Please help me bake the perfect croissant!

Yes, color is due to too high a temp.

You need to bake puff pastry for a certain amount of time to get the butter to steam and the layers to rise. But if the oven is too hot the outside will scorch before the inside is done. Puff pastry is tricky that way (Danish too) thanks to all that butter.

It’s not a big deal, a lot of home ovens are off when it comes to thermostats. You just need to play with it a little.

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Here are some strudel I made with puff pastry yesterday:

I did them in my countertop oven which runs a little hot, so I put it on convection, dropped the heat 25 degrees, and cut cooking time by 3-4 mins over package instructions.

When you get to the last 5 mins, or when you can smell them, you want to keep eyeballs on things. They go from done to scorched in less than a minute or two. When they look brown enough for you, pull them.

Good luck and let me know how it works.

Why turn convection off? We just moved and got a convection oven and I can’t believe the results I’m getting when it’s turned on.

Also, our oven vents out the top where the ranges are. I never noticed it before with previous ovens, but I’ve been told all ovens are like this. (I don’t understand why the heat isn’t kept in the oven instead of venting!?!?) Our kitchen gets very warm, but I have two thermometers inside the ovens and both give steady readings.

Turn it off if you are burning things using the convection setting.

I usually l leave the convection on, but reduce time/temperature.

Again, every oven is different and instructions are guidelines, not absolutes.

Thanks for the explanation.

Does anyone know if it’s possible to watch the Gesine Bullock-Prado video if you aren’t on Facebook? Facebook gives me a large banner across the screen asking me to create an account. (“Masters class” sounds daunting. Is it for those who already have a master’s degree in pastry?)

It’s completely approachable. Perhaps you can get to it via

If you wanted the oven at 375 why did you start at 425 and then lower only to 400?

I think I was trying to start at 425 and lower to 400. But it didn’t lower so I tried to just physically lower it to anything other than 425 to avoid burning the croissants.

Another batch:

top- good. bottom, still a little burnt. The oven temperature was hard to control between 375 and 425. Set 425, and it jumped to 450 (noticed @ minute 10). Set at 375, and fanned the oven, lowered to about 390 the rest of the way. Left in oven about a couple of minutes too long (because it looked underbaked at 20 minutes).

Next to fix- try to get oven temperature closer to 400 in the first 10 minutes, and closer to 375 in the next 10 minutes.

it look as if something was in contact ??/ they should not be flat on the darker side , this aside they look more like a pile of dough than actual croissant , it look like the original triangle made to shape the croissant was just rolled on itself , croissant triangular dough should be pushed away while forming and immediately pressed into shape , them allow to rise {depend on temperature and Humidity} then baked , the color should be on the darker gold {something American are not used to} this will give the croissant a nutty flavor .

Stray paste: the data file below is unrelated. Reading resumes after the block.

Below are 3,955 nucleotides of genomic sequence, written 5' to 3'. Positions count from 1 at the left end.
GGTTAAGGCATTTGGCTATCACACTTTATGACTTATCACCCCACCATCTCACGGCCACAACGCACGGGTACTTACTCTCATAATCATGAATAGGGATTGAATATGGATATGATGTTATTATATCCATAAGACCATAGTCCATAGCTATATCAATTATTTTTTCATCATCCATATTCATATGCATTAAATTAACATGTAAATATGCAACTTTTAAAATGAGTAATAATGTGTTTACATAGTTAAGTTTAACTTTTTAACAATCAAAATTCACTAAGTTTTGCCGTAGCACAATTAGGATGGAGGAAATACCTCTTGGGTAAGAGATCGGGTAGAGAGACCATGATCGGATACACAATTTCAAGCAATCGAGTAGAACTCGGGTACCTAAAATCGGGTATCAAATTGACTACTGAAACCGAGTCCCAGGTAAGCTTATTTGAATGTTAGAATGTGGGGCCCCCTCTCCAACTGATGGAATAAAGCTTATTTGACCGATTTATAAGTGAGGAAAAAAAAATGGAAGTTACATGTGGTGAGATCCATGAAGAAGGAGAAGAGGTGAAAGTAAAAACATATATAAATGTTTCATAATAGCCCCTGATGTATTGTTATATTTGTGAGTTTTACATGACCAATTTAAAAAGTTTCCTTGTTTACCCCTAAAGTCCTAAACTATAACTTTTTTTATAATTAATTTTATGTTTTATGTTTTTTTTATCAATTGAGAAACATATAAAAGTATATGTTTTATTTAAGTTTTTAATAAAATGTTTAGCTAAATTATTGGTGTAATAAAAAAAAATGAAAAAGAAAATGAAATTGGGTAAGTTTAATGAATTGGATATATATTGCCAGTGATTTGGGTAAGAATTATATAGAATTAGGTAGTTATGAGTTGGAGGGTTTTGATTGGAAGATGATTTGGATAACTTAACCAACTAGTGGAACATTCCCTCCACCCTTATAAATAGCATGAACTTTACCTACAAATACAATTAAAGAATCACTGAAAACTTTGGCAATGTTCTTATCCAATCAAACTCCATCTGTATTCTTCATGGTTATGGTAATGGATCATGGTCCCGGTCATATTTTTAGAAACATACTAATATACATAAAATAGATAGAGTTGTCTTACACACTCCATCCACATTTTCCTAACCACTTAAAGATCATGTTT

Looks like the sheet pan was in contact and the darker side is the bottom of the pastry.

Croissant should be slightly more colored on the bottom than the top , by the way the best sheet pan to bake them is still the blue steel , it abnormally darker on the bottom you need to lower the cooking temperature .

I’m going to say it’s your dough, I regularly buy frozen croissants from TJs and they bake up perfectly.

I haven’t read through all the comments but something you can try is start at 400, middle rack, then when 80% done, take out and crank up to 425 to get the nice browning. This may affect the puff, but I think 400 will be hot enough for a good puff.

Or another thing you can do is start at 425, then at 80%, physically take out the croissant, hopefully it won’t collapse, and wait till your oven gets down to 375, then put it back in. Middle rack.

But in all honestly, I think your croissants are just too big and they bake up differently in a professional oven.

Watched recently a TV documentary on croissants. Dough (in France) should be around 70g - 80g per croissant. 90g is considered big. 50g - 60g is considered stingy, and the industrial ones are in this range.

Not understanding what you’re getting at, did @sck give gram measurements to what he used? So, why is your post relevant, again? I’m not starting drama, I’m trying to understand what you’re saying?

I’m looking at his picture, he’s got six croissants on his pan, they look awfully big, but that can be an optical illusion.

Having worked in a bakery, I know that industrial ovens cook differently than home ovens. It’s also how they are cooked, are they cooked in a big batch? As opposed to 6-7 a a time? I don’t know the science, my hypothesis is that the greater volume greatly decreases the temp, then the power of the oven brings it back up again.

Again, I’m just offering advice on what might have gone wrong. There’s so many variables at play, this thread is kinda silly. My second guess would be his oven is too small. Unless I’m there and unless Ive baked a hundred of these croissants, I don’t know the solution.

Happy face, emojjii.

“Food is a pretty good prism through which to view humanity.”

― Jonathan Gold